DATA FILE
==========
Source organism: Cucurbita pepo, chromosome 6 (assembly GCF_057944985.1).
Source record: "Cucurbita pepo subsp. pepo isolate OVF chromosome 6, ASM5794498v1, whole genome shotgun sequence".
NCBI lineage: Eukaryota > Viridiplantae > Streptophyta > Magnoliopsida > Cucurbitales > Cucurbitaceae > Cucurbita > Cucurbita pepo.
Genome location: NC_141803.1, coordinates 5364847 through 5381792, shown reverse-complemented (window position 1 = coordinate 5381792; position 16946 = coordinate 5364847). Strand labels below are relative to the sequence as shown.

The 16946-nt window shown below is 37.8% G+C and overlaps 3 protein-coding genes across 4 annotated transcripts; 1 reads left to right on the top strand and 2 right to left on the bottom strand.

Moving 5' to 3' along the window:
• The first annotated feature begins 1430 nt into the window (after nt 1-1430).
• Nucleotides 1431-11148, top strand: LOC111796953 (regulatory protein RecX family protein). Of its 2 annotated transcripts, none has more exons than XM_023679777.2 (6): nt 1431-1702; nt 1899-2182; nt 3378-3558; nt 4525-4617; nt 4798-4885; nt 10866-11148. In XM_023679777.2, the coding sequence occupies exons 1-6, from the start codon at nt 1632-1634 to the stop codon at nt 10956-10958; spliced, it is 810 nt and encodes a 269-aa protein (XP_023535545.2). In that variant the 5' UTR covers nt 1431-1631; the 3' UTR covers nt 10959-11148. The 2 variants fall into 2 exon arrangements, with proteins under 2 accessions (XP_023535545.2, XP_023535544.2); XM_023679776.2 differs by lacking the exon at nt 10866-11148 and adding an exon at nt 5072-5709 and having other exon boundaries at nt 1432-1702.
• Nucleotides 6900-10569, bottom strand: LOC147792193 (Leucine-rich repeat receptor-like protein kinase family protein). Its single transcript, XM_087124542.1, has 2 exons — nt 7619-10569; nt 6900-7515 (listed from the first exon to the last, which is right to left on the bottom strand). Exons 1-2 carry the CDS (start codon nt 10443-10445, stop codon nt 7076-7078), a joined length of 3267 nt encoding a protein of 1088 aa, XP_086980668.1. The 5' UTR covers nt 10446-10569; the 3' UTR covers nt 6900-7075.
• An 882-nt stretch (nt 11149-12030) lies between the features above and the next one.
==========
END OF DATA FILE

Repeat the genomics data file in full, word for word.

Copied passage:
Source organism: Cucurbita pepo, chromosome 6 (assembly GCF_057944985.1).
Source record: "Cucurbita pepo subsp. pepo isolate OVF chromosome 6, ASM5794498v1, whole genome shotgun sequence".
NCBI lineage: Eukaryota > Viridiplantae > Streptophyta > Magnoliopsida > Cucurbitales > Cucurbitaceae > Cucurbita > Cucurbita pepo.
Genome location: NC_141803.1, coordinates 5364847 through 5381792, shown reverse-complemented (window position 1 = coordinate 5381792; position 16946 = coordinate 5364847). Strand labels below are relative to the sequence as shown.

The 16946-nt window shown below is 37.8% G+C and overlaps 3 protein-coding genes across 4 annotated transcripts; 1 reads left to right on the top strand and 2 right to left on the bottom strand.

Moving 5' to 3' along the window:
• The first annotated feature begins 1430 nt into the window (after nt 1-1430).
• Nucleotides 1431-11148, top strand: LOC111796953 (regulatory protein RecX family protein). Of its 2 annotated transcripts, none has more exons than XM_023679777.2 (6): nt 1431-1702; nt 1899-2182; nt 3378-3558; nt 4525-4617; nt 4798-4885; nt 10866-11148. In XM_023679777.2, the coding sequence occupies exons 1-6, from the start codon at nt 1632-1634 to the stop codon at nt 10956-10958; spliced, it is 810 nt and encodes a 269-aa protein (XP_023535545.2). In that variant the 5' UTR covers nt 1431-1631; the 3' UTR covers nt 10959-11148. The 2 variants fall into 2 exon arrangements, with proteins under 2 accessions (XP_023535545.2, XP_023535544.2); XM_023679776.2 differs by lacking the exon at nt 10866-11148 and adding an exon at nt 5072-5709 and having other exon boundaries at nt 1432-1702.
• Nucleotides 6900-10569, bottom strand: LOC147792193 (Leucine-rich repeat receptor-like protein kinase family protein). Its single transcript, XM_087124542.1, has 2 exons — nt 7619-10569; nt 6900-7515 (listed from the first exon to the last, which is right to left on the bottom strand). Exons 1-2 carry the CDS (start codon nt 10443-10445, stop codon nt 7076-7078), a joined length of 3267 nt encoding a protein of 1088 aa, XP_086980668.1. The 5' UTR covers nt 10446-10569; the 3' UTR covers nt 6900-7075.
• An 882-nt stretch (nt 11149-12030) lies between the features above and the next one.